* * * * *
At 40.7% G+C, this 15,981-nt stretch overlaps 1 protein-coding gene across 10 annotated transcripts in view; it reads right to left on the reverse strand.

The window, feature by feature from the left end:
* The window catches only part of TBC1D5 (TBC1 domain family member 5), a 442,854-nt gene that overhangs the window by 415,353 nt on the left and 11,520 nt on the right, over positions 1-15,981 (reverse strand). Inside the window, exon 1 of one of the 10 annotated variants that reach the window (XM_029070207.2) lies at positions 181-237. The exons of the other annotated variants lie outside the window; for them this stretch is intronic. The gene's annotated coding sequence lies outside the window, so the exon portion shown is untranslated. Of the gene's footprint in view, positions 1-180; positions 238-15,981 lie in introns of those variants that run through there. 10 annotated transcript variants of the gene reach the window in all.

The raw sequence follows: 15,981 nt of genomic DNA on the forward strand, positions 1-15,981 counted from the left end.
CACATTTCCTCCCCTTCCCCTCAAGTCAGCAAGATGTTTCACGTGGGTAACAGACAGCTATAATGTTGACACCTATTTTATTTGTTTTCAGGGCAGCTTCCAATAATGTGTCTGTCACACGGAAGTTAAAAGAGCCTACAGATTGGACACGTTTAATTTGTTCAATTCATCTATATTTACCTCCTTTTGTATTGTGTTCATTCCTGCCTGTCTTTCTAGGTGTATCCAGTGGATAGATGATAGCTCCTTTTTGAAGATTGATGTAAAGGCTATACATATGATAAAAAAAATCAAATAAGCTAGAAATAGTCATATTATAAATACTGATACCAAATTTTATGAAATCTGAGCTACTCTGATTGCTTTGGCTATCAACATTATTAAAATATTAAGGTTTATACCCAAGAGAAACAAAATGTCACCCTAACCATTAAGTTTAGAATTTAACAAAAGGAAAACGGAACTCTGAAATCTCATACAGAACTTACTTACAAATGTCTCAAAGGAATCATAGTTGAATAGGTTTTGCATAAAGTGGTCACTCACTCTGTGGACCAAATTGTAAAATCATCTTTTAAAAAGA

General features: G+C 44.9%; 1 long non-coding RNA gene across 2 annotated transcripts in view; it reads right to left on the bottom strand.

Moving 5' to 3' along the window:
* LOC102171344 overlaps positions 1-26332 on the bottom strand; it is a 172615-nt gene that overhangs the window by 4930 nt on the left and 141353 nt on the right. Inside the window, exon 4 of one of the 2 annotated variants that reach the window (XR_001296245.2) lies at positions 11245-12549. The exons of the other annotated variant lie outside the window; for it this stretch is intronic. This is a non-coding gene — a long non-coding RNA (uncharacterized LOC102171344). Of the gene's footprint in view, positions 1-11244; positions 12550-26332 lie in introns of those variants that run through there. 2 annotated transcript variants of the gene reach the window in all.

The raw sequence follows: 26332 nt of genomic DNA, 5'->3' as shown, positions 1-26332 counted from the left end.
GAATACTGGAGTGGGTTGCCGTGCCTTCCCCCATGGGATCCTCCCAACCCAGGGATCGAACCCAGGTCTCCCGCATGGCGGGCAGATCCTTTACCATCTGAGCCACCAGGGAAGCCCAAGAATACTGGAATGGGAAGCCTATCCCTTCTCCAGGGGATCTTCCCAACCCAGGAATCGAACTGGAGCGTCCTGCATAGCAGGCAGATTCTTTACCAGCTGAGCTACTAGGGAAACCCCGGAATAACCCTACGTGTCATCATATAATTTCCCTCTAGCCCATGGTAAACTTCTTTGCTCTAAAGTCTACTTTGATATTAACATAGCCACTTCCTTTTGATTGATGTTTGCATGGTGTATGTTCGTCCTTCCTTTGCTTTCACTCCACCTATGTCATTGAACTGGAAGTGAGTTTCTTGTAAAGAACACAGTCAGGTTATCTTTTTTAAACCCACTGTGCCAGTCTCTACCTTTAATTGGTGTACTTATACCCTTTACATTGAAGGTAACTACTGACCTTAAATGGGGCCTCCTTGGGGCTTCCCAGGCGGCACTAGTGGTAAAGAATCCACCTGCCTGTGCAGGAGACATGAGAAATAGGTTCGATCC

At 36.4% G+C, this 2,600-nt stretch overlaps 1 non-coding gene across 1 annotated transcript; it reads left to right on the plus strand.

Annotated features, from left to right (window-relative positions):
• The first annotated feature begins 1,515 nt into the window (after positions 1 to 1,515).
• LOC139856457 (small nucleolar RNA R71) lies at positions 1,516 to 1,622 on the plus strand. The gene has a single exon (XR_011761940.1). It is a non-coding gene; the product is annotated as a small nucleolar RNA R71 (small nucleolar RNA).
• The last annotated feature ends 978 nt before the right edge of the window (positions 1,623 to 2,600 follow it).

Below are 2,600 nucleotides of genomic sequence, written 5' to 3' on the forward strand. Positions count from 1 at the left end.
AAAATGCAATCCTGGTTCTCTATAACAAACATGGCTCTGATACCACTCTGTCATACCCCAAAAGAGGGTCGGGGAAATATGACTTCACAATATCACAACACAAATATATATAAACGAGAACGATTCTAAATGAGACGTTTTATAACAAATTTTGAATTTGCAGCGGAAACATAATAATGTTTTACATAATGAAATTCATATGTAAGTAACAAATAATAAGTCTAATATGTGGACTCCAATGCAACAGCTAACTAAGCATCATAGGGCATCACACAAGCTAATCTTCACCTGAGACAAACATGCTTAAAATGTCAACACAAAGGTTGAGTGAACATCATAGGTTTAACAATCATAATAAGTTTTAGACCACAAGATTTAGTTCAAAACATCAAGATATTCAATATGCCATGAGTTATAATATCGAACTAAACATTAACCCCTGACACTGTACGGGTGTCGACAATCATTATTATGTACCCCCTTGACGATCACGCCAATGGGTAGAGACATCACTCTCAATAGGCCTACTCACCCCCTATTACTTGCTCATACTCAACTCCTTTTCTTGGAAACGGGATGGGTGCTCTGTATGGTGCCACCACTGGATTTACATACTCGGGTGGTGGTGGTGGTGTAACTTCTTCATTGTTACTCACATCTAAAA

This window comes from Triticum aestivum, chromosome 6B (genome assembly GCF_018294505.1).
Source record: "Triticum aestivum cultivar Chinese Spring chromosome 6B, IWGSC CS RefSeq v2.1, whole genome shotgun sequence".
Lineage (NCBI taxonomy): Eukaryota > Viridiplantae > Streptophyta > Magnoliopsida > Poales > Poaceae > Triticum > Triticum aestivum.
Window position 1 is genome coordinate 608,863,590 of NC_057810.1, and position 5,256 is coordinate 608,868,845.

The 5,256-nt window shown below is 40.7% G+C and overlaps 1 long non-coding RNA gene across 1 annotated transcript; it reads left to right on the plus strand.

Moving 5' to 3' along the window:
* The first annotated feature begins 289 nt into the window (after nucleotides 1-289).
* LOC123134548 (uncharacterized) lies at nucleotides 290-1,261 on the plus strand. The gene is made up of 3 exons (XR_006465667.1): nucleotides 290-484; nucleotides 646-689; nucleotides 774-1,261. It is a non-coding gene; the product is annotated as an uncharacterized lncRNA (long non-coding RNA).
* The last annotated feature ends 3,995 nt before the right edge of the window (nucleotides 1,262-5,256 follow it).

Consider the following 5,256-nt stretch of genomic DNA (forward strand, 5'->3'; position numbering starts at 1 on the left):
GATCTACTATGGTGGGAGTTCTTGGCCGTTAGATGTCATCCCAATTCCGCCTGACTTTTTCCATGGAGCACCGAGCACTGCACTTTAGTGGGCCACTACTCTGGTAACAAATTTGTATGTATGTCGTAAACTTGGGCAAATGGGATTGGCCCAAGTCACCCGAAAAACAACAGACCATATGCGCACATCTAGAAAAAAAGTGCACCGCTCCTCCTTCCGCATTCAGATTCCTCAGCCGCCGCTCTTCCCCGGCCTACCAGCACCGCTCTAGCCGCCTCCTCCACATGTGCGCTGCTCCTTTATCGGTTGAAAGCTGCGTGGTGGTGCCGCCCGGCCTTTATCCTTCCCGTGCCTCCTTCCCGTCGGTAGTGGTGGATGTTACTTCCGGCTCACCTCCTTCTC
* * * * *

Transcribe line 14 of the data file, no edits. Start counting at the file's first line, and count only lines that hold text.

• LOC139856457 (small nucleolar RNA R71) lies at positions 1,516 to 1,622 on the plus strand. The gene has a single exon (XR_011761940.1). It is a non-coding gene; the product is annotated as a small nucleolar RNA R71 (small nucleolar RNA).